John Kasper, The Intruder: Part 3, Afterwards

[Part 1 ; Part 2]

Kasper spent a lot of 1957 in court. When he was out on bail or appeal, Kasper would travel and give speeches at segregationist events. On March 22, for instance, he spent the night in a Knoxville jail and appeared in court the next day. Two locals posted bond and Kasper promised the Court to not create any more “inconveniences”. Then two followers drove him and Admiral Crommelin to Clinton, where they spoke to a crowd. “Crommelin opened up on the jews,” Kasper wrote Pound, “The crowd went wild. Last Aug. when I first went to Clinton they didn’t know what a kike was. I’m very proud of that educational feat.” [Marsh, pp. 189-191]

Kasper might testify in his own defense and deliver long lectures to the judge and/or jury. Many of Ezra Pound’s words came out of his mouth, “local control of local issues” for instance. He might include a plea to release Pound. And he would quote John Quincy Adams or Louis Agassiz or Thomas Hart Benton. Admiral Crommelin appeared as character witness from time to time. At one trial he said that, someday, a statue of Kasper would stand in the courthouse square. Kasper had a number of different lawyers. On one occasion he was defended by Ross Barnett, who would become Governor of Mississippi in 1960 and try to keep James Meredith from enrolling at Ole Miss. Barnett told the jury that Mississippi Senator James Eastland wanted them to know that “874 public-school children in Washington. D.C. ‘have loathsome and contagious diseases, and 97% among them are colored.'”

Kasper continually denied that he had anything to do with violence, but no one believed him. In February, Kasper addressed a group in Alabama that was supporting several men accused of dynamite bombing. This was now a common occurrence in Birmingham, nicknamed “Bombingham“, and Atlanta, where synagogues were attacked. Every time a bomb went off, Kasper was a suspect.

Kasper’s name began to be linked to that of J.B. Stoner, Georgia lawyer and active segregationist. Stoner was a virulent anti-Semite, who said that being Jewish should be a capital offense. He also said that blacks were not fully human, but “somewhere between the white man and the ape”. Stoner was suspected of more than a dozen bombings, mostly synagogues and churches, but not convicted of any until 1980. Stoner was connected with Edward Fields, who was connected with the KKK. Kasper, Stoner, Fields, and Kasper’s old comrade Asa Carter were on an FBI watch list. Whenever a bomb went off, local agents had to ascertain their whereabouts.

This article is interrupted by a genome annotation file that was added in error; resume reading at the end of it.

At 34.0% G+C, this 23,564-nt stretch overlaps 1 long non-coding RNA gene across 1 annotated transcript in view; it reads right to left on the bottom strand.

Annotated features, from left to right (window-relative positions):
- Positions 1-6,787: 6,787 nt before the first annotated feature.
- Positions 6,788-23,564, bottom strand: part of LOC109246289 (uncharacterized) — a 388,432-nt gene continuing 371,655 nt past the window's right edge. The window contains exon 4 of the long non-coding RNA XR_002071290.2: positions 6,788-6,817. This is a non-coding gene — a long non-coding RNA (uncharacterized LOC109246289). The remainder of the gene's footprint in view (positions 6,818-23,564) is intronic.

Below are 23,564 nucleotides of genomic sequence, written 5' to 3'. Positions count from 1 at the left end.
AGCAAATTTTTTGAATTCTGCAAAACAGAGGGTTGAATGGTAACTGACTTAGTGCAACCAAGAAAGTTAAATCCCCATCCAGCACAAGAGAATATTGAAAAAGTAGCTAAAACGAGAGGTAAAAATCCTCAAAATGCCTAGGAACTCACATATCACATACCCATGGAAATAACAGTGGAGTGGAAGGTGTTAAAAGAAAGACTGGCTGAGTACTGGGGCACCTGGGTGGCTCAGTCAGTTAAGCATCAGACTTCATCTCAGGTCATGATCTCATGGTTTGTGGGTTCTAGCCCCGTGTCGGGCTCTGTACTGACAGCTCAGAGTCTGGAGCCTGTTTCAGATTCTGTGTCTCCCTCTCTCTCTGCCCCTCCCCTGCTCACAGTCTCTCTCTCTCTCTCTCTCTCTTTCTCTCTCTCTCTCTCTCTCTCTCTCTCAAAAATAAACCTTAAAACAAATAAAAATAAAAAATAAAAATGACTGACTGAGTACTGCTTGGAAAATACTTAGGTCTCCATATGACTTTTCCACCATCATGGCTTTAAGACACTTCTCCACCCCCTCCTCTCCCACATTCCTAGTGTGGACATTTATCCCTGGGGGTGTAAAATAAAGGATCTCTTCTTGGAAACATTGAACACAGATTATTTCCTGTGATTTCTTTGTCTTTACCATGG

Asa Carter was never charged with any bombings. After his North Alabama Citizens Council folded, Carter founded The Original Ku Klux Klan of the Confederacy, a para-military outfit. In 1957, members abducted a black man (“We just wanted some nigger at random”), castrated him, poured turpentine on his wounds, and left him bleeding. Six men, one of whom was involved in the Nat King Cole attack, were charged. Two turned State’s evidence and got five years in prison, the other four got twenty years. But, in 1963, George Wallace’s government commuted these sentences and restored full civil rights to the four serving twenty years. The other two served their full sentences and their criminal record was not expunged.

In Knoxville, February 28, 1957, someone set off a stick of dynamite next to an auditorium where Louis Armstrong was performing. Armstrong quieted the crowd. “It’s okay, folks. It was just my telephone ringing.” Five days before, a huge blast in Clinton had injured a black woman and her baby.

These bombings did not sit well with many White Citizens Councils. The WCC had claimed that they would prevent violence, not commit it. And there was a certain amount of class snobbery; the WCC was basically middle-class. Members liked to point to “rednecks” and “poor white trash” as troublemakers, even as they privately applauded the trouble they made. The main Tennessee segregationist group, the Tennessee Federation for Constitutional Government, was headed by Donald Davidson, one of the Fugitive poets, now a Vanderbilt professor. Davidson distrusted and avoided Kasper. The TFCG provided a legal fund for accused Clinton segregationists, but not Kasper. Kasper never bothered to make allies of any of these more genteel groups, he wanted an Attack unit.

In January, 1957, Kasper began a speaking tour of Florida. The next month, a huge cache of explosives was discovered near Miami. Four of Kasper’s followers were charged after a cross-burning. The State government decided to neutralize Kasper and subpoenaed him to testify before a legislative committee. There, Kasper was questioned about explosives and so on, but the questioning soon switched to Kasper’s relationship to black people. Kasper was asked about stories that had been printed in New York papers describing his socializing with blacks, even dating black women. He had to admit that the stories were true. Particularly damaging was the statement by a male dance instructor that he and Kasper had slept in the same bed. There may have been no sexual activity but the hint of homosexuality spiced the entire story. Asa Carter remarked, “This will about fix it for Kasper in the South.” [Webb, Rabble Rousers, p.70]